MATRIX: Did you have many people who didn’t want to wear the costume?

CHRISTINE: We had a couple of people who said they couldn’t do it. We did the initial fittings, and of course we had drop outs, so we would do more fittings everyday. They’d call people up, they’d come in, and we’d rush around deciding what we could put on these people. Some of these people would come in do the fitting, then say they couldn’t wear the costume at all.

MATRIX: Initially, did you try to accommodate people with costumes that had more coverage?

CHRISTINE: Yes, it was explained to everybody. We asked how comfortable they were with the sheerness of the fabric and said we’d do everything that we could to accommodate them to make them feel comfortable. If somebody didn’t want to wear a certain thing we would have them try something else. We bought these things called Nippets that somebody found on the internet, which are made by a doctor. They don’t cover the whole breast, they just cover the nipple, and that’s what we offered people who weren’t comfortable with the sheerness. From there they went to bandeaus and bras that matched the fabric of what they were wearing. We had to dye G strings a million different colors to match everybody’s flesh tones.

MATRIX: Were the G strings made by the Costume Department?

CHRISTINE: No, we purchased them. I had to go around and research which were the cheapest ones to buy because we were buying hundreds of pairs of them, and we just ordered them by catalogue and they came. At the end we were sending the driver out saying, “We’ve set these aside, can you pick these up for us?” We bought a lot of Nippets and a lot of underwear.

When we bought the Nippets, I went over to accounting after we got them because we were spending all this money and they had no idea what they were. So I went over to the accountants when we got them and gave them each a pair. I don’t think many people wore them because once everybody saw what everybody else was wearing they were comfortable.

MATRIX: What was the fitting process for the principal actors?

CHRISTINE: They have very special attention, of course. When they come Kym, Dan and Elaine usually fit them, and Mitzi [Haralson, Set Costumer] and Daniela [Moore, Set Costumer]were here for the stunt clones for the initial fitting. I couldn’t even tell you how many times the stunt clones were in here to get fitted and to make adjustments. They had harnesses that went under certain suits for some of the things they were doing, so they had different suits, some with the harness, some without, and they had to fit just right. I know that was a hard thing because they all had to look like Hugo.

All of them had to be the same height, so we had this big red line on our wall for the longest time where we had marked where Hugo’s head was. We’d line the stunt clones up with Hugo, or if he wasn’t there, just line them up and see if they were tall enough. We had to put lifts in their shoes to make everyone the same height – some people had a little more than others – sort of like Saturday Night Fever. There were different shoes too, I know they had shoes for static, when they were just standing, and then they had shoes for their stunts. I think there was one guy who was taller than Hugo, and that was not something you could fix. We take one picture of each of the extras and we take a whole roll of each of the principal actors.

MATRIX: The production is about to move to Australia, what preparations has the Costume Department made for that?

CHRISTINE: When we were doing the Neb sweaters, a lot of us kept notes of what we had done because we’re not doing all the multiples here, we don’t have time, so we just did one of each. We kept notes saying we’d used this much thread or this much yarn. We were cutting them up and darning them, so we’d keep that on the side and put it in a bag for all the mulitples so they would be the same. I took pictures of the Neb sweaters when I did them: I cut them up and unraveled them, then I’d put a piece of paper in between and take a Polaroid so you could see what it was like before I darned it up. I aged parts of the costumes: we had to rub them down with grease rags to age them, and I also did some of the pouches and belts and things like that.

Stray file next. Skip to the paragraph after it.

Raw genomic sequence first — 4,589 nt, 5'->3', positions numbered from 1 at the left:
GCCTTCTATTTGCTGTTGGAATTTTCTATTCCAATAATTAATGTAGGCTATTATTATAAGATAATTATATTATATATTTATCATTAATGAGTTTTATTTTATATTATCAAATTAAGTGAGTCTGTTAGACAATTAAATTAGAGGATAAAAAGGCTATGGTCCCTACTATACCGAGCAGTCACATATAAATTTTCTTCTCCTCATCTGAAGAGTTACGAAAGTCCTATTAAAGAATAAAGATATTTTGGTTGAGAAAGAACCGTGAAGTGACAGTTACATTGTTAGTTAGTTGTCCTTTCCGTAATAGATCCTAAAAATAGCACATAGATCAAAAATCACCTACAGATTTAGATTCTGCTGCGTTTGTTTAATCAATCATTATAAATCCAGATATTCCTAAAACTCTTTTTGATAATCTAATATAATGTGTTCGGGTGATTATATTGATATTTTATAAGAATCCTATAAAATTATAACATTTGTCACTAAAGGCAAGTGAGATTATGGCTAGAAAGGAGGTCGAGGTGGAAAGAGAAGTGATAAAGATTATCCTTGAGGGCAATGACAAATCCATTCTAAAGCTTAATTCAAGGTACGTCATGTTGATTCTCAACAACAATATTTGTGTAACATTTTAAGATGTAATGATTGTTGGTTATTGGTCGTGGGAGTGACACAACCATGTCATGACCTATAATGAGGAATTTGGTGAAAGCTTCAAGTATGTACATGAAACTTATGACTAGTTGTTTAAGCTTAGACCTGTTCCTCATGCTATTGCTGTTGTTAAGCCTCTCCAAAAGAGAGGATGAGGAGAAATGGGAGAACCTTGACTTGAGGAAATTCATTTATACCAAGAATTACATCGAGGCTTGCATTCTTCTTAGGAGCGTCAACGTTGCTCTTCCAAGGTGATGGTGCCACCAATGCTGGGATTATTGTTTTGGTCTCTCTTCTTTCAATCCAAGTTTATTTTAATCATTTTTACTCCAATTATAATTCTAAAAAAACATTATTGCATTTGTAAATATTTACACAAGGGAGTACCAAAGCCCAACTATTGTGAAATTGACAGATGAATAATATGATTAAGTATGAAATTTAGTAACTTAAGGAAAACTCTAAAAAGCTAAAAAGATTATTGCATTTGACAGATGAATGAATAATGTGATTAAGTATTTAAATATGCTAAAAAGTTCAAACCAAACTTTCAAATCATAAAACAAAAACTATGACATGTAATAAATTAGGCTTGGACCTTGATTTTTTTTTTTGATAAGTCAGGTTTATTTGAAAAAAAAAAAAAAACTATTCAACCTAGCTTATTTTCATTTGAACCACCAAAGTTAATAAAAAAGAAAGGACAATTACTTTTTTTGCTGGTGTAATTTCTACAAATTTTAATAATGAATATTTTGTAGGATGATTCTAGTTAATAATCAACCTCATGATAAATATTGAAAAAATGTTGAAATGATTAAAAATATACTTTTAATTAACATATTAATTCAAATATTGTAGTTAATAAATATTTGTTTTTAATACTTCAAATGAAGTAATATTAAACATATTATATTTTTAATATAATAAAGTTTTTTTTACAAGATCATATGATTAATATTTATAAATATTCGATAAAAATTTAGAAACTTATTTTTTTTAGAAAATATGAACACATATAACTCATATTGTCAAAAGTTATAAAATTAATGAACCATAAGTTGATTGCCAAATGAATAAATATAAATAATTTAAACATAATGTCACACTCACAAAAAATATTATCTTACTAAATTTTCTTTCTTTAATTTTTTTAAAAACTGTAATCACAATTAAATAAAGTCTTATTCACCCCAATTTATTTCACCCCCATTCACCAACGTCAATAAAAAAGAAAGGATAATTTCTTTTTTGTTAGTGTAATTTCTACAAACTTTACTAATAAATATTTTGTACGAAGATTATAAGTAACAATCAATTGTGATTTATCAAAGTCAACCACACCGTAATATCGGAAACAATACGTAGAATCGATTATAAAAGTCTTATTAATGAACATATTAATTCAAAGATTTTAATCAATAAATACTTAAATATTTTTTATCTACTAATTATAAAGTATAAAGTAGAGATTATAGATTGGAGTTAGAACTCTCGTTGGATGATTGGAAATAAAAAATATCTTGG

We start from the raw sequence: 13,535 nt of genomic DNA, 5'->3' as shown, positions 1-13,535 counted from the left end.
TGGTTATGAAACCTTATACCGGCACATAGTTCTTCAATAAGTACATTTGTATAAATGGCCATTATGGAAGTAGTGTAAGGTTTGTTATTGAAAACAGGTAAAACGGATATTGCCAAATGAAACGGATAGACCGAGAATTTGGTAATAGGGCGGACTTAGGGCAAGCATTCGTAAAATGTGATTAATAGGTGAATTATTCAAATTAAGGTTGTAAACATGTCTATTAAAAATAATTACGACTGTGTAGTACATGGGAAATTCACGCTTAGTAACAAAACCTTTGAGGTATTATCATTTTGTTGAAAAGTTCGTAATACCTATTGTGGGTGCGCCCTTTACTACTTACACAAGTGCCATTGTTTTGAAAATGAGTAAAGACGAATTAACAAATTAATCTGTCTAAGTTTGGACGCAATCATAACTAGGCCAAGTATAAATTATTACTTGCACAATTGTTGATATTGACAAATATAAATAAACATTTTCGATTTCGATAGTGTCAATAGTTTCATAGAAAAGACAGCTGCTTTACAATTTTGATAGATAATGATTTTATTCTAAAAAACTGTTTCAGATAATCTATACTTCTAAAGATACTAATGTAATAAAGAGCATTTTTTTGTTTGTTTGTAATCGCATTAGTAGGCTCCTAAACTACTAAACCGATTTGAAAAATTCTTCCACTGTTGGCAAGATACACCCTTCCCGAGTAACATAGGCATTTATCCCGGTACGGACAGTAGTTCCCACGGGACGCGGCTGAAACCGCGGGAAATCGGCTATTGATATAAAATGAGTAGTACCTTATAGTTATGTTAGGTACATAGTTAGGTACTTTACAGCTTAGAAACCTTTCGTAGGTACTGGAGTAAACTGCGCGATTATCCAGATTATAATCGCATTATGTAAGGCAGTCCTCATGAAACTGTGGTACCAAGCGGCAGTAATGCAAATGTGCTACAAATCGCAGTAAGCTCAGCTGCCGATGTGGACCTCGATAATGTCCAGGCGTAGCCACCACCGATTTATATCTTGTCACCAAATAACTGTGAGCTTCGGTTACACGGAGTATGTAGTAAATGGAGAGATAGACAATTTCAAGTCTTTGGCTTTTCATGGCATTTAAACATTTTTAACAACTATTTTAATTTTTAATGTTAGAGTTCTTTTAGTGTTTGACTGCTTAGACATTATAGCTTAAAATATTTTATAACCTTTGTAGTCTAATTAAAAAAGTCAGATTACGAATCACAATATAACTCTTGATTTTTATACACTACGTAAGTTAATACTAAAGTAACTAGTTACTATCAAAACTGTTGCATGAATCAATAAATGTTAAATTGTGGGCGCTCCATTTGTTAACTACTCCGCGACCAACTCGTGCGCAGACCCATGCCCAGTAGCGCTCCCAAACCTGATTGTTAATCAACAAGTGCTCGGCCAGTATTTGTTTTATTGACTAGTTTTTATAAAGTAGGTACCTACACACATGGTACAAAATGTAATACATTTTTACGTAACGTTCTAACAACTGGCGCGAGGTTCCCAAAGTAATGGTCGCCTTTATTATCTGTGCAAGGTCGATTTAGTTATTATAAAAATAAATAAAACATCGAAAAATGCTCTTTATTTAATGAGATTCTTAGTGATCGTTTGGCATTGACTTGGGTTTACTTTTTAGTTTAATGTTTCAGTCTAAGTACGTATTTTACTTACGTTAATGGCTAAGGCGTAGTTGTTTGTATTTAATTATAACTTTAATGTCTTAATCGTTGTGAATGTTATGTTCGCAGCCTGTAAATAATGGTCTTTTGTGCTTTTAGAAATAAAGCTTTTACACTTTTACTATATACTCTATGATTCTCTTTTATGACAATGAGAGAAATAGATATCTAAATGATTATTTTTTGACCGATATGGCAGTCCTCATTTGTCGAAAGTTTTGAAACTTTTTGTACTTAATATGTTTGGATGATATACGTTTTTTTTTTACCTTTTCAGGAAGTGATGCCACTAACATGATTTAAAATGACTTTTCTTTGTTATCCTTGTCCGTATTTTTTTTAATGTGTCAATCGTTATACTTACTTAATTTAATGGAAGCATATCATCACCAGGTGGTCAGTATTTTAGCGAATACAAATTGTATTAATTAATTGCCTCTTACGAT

MATRIX: Were the costumes begun in LA and then people moved here?

CHRISTINE: Yes, Niamh and Peggy [Schnitzer, Key Costumer] and a few other Costumers did the majority of the work, we just did what was needed here. They made it all and they dyed it all, although we did a lot of shoes.

MATRIX: What did you have to do with the shoes?

CHRISTINE: We grease ragged the sandals after they were painted, because painting took too long and grease ragging was much simpler. The first ones I did, Niamh had me do more detailed because they were the front background, and the way back ones we just touched with the grease rag.

MATRIX: How did you know who was going to be at the front and who was going to be at the back?

CHRISTINE: They had picked specific people. The first people we fit were called Diaphanous Revelers, those were the people who got to revel, ie: dance. They were all assigned a number and the first people that we fit were in the 100s, so those were the people they picked to be in the front. They had specific people like the Priestesses, the Councilors, the Ship Crew, the Warriors, the Band, who were all featured, then the rest of the people were just revelers, and they were the deep background.

MATRIX: Speaking of shoes, I have heard rumors of the ‘sandal story’?

CHRISTINE: We had to buy flip-flops for the extras to wear from the tent to the set because the pavement was really hot, and of course there were 950 pairs of them. When the extras got to set, the first extras thought – I’ll hide mine here, and I’ll hide mine here. There were some fire extinguishers lying there and some extras actually put theirs inside the hose. By the time everybody got on set there were piles and piles of sandals everywhere. It was like, how is anybody going to find anything, why didn’t we decide to wrangle them? So we grabbed boxes and markers and paper and safety pins, and went to the set and stuck together 950 pairs of sandals and put them in the boxes… wrangled them. It was so funny, our hands were so filthy, I had safety pin cuts all over my hands and I’ve never been able to get my thumb clean, it’s like a tattoo from putting the pins together and the dirt from the shoe. I think everybody who had to do that will remember that day. When we told the extras they had to pick up their shoes, a whole bunch of people couldn’t find their shoes, we had to get more shoes for them. We said, “Keep these shoes, put your number on them, and when you come back for the next shot, put your shoes back”. Well they didn’t, they put them all over the ground again.

MATRIX: Thanks Christine.

Interview by REDPILL

June 2001